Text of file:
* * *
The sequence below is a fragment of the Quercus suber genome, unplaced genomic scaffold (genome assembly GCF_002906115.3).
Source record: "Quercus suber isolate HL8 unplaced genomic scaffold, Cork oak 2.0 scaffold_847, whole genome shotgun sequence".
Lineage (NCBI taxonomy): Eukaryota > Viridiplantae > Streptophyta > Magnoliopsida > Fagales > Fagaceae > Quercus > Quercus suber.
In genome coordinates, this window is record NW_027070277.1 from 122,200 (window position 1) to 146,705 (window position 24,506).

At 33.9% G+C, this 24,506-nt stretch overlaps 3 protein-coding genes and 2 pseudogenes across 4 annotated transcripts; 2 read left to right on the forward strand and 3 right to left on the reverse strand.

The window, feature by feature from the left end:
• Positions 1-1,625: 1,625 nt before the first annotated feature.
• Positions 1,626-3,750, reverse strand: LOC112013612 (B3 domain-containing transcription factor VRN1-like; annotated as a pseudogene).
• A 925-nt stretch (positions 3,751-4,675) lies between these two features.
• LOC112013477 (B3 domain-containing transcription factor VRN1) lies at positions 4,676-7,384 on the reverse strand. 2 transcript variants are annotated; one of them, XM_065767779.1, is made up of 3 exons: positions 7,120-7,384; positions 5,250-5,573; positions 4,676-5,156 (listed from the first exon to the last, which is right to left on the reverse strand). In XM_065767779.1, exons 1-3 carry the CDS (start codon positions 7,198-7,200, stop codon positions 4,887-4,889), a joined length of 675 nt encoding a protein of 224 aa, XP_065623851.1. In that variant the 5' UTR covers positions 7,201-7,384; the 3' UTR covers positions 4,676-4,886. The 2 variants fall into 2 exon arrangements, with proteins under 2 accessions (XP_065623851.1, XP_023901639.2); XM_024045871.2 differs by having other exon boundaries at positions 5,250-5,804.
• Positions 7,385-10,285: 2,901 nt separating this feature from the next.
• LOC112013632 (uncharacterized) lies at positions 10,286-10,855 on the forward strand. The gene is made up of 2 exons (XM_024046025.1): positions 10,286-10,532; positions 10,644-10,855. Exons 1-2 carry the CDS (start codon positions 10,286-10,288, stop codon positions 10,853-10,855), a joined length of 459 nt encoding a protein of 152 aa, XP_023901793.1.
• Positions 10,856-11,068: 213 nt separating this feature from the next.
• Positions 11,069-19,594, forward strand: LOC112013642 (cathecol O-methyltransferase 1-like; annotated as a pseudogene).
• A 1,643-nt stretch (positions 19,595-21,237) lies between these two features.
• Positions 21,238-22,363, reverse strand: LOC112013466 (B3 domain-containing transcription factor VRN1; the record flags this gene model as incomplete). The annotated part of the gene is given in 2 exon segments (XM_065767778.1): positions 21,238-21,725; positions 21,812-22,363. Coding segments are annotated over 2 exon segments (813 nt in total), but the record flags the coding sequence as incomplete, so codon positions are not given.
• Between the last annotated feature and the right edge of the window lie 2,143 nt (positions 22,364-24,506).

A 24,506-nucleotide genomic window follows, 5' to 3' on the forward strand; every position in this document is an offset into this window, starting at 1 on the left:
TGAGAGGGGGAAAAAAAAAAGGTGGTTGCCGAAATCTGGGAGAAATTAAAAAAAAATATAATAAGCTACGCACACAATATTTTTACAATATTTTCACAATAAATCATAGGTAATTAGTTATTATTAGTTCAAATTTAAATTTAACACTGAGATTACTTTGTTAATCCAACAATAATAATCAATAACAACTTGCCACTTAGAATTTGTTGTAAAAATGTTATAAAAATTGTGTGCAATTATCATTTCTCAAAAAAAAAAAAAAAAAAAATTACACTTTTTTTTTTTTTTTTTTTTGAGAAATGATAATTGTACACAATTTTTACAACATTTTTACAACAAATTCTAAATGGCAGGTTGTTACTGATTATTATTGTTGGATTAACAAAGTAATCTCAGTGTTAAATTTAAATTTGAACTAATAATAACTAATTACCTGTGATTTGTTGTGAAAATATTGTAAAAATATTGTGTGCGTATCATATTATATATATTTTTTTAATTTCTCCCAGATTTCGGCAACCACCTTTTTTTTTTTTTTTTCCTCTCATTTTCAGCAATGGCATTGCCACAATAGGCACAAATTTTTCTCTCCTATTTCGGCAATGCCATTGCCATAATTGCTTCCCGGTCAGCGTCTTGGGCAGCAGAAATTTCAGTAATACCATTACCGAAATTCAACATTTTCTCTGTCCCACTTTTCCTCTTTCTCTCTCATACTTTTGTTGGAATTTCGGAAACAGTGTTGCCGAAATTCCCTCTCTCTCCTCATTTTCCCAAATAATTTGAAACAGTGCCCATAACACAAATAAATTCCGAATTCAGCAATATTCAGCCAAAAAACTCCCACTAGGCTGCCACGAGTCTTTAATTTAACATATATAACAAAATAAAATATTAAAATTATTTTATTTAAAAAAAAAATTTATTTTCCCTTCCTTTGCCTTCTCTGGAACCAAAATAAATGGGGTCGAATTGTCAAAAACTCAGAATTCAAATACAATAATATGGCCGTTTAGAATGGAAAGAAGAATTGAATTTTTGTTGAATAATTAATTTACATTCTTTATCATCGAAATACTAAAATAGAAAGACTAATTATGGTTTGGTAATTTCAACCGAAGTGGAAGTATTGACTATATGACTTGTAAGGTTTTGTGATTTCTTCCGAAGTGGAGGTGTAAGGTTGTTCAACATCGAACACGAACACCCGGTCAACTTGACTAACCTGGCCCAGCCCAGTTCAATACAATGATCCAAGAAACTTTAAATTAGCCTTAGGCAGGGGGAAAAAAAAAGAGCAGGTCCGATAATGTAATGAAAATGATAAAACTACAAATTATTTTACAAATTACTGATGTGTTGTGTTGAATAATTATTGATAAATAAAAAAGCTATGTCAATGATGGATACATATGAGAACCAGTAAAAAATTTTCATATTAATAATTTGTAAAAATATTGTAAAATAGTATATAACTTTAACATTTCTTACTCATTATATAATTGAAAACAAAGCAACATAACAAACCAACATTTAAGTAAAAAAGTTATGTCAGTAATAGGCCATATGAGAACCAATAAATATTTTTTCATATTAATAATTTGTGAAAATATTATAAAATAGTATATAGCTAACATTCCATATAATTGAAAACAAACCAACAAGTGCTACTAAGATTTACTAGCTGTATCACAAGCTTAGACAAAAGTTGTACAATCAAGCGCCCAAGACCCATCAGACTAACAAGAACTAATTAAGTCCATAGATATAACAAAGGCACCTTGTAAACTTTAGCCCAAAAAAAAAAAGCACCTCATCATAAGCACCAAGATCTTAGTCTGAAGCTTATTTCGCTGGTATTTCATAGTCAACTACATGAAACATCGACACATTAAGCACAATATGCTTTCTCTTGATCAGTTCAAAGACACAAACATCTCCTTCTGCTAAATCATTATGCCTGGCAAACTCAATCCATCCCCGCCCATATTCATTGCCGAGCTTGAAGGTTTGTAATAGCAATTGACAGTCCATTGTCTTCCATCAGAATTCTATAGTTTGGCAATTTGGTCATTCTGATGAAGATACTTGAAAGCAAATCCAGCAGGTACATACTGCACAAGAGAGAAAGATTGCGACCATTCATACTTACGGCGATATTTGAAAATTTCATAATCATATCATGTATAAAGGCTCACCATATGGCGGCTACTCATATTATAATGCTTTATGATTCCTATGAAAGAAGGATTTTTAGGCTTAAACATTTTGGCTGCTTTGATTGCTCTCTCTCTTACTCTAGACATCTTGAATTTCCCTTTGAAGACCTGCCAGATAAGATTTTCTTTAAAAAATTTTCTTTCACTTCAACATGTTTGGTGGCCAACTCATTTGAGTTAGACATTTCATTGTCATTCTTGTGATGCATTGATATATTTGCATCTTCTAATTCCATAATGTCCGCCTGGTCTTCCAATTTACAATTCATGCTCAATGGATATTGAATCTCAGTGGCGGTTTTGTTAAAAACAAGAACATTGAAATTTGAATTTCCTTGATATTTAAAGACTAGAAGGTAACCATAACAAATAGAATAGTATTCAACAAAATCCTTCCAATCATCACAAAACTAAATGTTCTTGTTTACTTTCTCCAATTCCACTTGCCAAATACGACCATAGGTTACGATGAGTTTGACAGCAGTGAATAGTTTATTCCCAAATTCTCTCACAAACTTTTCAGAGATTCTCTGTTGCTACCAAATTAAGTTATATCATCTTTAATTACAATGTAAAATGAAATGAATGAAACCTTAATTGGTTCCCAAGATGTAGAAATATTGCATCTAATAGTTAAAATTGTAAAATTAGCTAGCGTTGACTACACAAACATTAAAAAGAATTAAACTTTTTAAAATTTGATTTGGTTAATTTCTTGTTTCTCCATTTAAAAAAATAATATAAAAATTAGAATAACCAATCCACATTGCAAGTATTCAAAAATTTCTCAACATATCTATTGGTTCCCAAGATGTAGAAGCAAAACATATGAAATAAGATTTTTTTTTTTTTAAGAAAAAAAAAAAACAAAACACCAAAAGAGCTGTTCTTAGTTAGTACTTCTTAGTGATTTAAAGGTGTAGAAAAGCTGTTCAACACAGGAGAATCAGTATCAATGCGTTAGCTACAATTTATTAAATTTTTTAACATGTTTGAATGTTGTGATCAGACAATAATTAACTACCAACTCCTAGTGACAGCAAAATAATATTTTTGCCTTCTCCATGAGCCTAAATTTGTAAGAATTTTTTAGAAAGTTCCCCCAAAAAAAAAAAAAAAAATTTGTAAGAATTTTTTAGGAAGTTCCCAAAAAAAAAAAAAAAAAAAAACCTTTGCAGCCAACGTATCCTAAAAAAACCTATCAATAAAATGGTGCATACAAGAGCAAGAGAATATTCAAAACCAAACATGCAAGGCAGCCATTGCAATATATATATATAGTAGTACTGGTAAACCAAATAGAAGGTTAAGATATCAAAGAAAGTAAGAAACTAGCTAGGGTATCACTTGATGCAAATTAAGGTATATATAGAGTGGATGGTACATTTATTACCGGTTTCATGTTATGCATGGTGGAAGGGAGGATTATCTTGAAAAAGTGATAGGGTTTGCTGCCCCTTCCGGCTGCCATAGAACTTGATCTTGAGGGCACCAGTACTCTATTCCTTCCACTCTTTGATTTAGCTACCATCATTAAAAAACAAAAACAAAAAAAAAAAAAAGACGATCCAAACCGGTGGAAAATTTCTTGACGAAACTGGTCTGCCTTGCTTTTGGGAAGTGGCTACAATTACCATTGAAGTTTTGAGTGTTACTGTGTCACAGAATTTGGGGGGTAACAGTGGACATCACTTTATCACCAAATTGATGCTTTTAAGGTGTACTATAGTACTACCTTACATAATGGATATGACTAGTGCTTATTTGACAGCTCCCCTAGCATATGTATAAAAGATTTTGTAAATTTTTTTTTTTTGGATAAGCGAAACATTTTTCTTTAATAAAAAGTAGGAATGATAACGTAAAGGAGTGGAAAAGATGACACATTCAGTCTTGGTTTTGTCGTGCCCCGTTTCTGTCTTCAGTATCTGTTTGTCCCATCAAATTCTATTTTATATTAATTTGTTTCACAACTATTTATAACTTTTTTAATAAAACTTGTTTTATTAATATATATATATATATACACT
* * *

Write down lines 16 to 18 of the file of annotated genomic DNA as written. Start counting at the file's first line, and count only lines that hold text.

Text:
• Positions 21,238-22,363, reverse strand: LOC112013466 (B3 domain-containing transcription factor VRN1; the record flags this gene model as incomplete). The annotated part of the gene is given in 2 exon segments (XM_065767778.1): positions 21,238-21,725; positions 21,812-22,363. Coding segments are annotated over 2 exon segments (813 nt in total), but the record flags the coding sequence as incomplete, so codon positions are not given.
• Between the last annotated feature and the right edge of the window lie 2,143 nt (positions 22,364-24,506).

A 24,506-nucleotide genomic window follows, 5' to 3' on the forward strand; every position in this document is an offset into this window, starting at 1 on the left: